In the book, talking about stock markets today, Ed says "High P/E ratios, low dividend yields, and low inflation reflect an environment similar to the early stages of secular bear markets The current financial conditions indicate either low or negative returns from stocks and bonds."

Ouch now those are some unexpected returns.

So All Projections Aside, Where To Invest From Here? Time to Row, Not Sail

"During secular bull markets, the investment strategy of 'sailing' by buying and holding stocks and bonds can be very effective. During secular bear markets, the investment strategy of 'rowing' with absolute return strategies can be very effective."

For the decades of the '80s and '90s, we had the wind at our backs when it came to investing in the stock market. We invested by simply sailing downwind - no ocean skills required. Stocks and bonds were going up nearly year after year. All we had to do was put up our sail - all we had to do was get in the markets with our hard-earned money.

Now the wind is in our faces and the projections are unclear. Putting up a sail (buy and hold) with no other strategy will only push us in the wrong direction. Instead, Ed says, we've got to row.

With rowing: "The progress of the boat occurs because of the action of the person doing the rowing. Similarly, in 'absolute return' investing, the progress and profits of the portfolio derive from the activities of the investment manager, rather than the broader market movements."

It's time to row, as Ed says. You've got to be aware that stocks and bonds are expensive by historic standards. So you've got to be an active investor (a "rower") instead of a passive investor (a "sailor"). And you've got to pursue money-making strategies that can work if the markets are stacked against you, as they are now.

I agree with Ed so far. But then his bias comes out

Ed is in the hedge fund industry. So his preferred type of investment over the next 20 years is hedge funds. I'll agree that hedge funds are appropriate for part of the portfolio of high-net-worth investors.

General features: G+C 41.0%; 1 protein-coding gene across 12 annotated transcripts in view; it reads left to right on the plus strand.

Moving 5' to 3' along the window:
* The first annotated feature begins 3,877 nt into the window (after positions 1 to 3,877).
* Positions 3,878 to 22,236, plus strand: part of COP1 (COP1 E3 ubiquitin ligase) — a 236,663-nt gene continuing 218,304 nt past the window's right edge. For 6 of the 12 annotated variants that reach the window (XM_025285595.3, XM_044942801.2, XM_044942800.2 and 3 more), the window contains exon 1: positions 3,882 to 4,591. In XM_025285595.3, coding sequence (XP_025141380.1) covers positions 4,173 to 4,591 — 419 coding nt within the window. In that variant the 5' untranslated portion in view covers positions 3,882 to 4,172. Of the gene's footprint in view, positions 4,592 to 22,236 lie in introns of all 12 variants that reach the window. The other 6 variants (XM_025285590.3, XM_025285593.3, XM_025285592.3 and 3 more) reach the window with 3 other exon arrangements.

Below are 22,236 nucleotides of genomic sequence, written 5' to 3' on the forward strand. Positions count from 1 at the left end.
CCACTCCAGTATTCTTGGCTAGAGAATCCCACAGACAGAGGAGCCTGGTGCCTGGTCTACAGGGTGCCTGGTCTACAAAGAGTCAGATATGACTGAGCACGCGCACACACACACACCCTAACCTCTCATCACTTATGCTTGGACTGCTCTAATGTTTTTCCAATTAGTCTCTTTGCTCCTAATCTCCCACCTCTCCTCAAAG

But as you know, I'm interested in several investments that are uncorrelated to the stock market, as well. Readers of my newsletter know I've been writing for years about investing in timberland, commodities and gold coins, among other non-stock investments. Still, I like what he has to say.




 Hope for the Best in the Stock Market ...ButYou ought to be prepared for it. Hope for the best, but prepare for the worst.

Let's hope Ed is wrong. But make sure you plan your investments (and spread them outside of stocks), just in case he's right!


Remember when Ed said "it's not easy to get rational messages to individual investors"? Ultimately, Ed's table and chart above are clearly rational if you pay too much up front, you can't make big profits. And if you can buy cheap, you can make good money - over the course of the next two decades.

The rational message today is: Chances are, you won't make much money in the stock market over the next 20 years. Based on history as Ed shows it in the table, the projection is that stocks could give a total return of 3.2% a year over the next 20 years. Yikes. That number will likely be off by a few percent in either direction. But are you ready for an annual total return on stocks of between 0% and 6% over the next 20 years.